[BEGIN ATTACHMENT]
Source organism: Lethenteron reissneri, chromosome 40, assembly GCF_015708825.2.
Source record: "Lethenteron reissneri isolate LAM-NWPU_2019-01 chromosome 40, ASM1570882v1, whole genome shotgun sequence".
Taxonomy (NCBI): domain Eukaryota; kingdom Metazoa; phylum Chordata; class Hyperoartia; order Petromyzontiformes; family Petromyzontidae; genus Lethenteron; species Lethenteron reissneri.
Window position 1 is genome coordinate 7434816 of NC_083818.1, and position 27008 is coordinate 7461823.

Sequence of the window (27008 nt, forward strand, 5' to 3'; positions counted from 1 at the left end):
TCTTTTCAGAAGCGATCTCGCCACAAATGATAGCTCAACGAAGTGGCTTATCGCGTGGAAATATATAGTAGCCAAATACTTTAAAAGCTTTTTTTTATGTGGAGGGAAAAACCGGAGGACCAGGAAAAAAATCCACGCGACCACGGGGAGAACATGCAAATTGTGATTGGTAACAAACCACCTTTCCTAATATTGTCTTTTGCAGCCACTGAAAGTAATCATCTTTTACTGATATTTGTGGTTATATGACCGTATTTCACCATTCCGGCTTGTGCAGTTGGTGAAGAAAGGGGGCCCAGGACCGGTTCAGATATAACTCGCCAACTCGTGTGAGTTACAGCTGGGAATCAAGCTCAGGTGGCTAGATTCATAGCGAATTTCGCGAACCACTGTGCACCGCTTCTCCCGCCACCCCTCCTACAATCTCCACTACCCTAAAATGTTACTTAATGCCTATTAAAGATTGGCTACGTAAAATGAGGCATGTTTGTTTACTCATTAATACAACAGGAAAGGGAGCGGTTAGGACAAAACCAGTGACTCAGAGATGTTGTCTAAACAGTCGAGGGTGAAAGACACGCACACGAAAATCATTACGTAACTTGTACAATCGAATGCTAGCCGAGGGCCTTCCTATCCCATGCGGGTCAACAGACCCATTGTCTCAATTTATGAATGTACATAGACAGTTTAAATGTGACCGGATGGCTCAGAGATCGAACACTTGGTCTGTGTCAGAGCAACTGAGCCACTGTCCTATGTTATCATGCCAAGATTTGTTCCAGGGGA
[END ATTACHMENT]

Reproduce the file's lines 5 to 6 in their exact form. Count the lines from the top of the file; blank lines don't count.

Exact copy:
Sequence of the window (27008 nt, forward strand, 5' to 3'; positions counted from 1 at the left end):
TCTTTTCAGAAGCGATCTCGCCACAAATGATAGCTCAACGAAGTGGCTTATCGCGTGGAAATATATAGTAGCCAAATACTTTAAAAGCTTTTTTTTATGTGGAGGGAAAAACCGGAGGACCAGGAAAAAAATCCACGCGACCACGGGGAGAACATGCAAATTGTGATTGGTAACAAACCACCTTTCCTAATATTGTCTTTTGCAGCCACTGAAAGTAATCATCTTTTACTGATATTTGTGGTTATATGACCGTATTTCACCATTCCGGCTTGTGCAGTTGGTGAAGAAAGGGGGCCCAGGACCGGTTCAGATATAACTCGCCAACTCGTGTGAGTTACAGCTGGGAATCAAGCTCAGGTGGCTAGATTCATAGCGAATTTCGCGAACCACTGTGCACCGCTTCTCCCGCCACCCCTCCTACAATCTCCACTACCCTAAAATGTTACTTAATGCCTATTAAAGATTGGCTACGTAAAATGAGGCATGTTTGTTTACTCATTAATACAACAGGAAAGGGAGCGGTTAGGACAAAACCAGTGACTCAGAGATGTTGTCTAAACAGTCGAGGGTGAAAGACACGCACACGAAAATCATTACGTAACTTGTACAATCGAATGCTAGCCGAGGGCCTTCCTATCCCATGCGGGTCAACAGACCCATTGTCTCAATTTATGAATGTACATAGACAGTTTAAATGTGACCGGATGGCTCAGAGATCGAACACTTGGTCTGTGTCAGAGCAACTGAGCCACTGTCCTATGTTATCATGCCAAGATTTGTTCCAGGGGA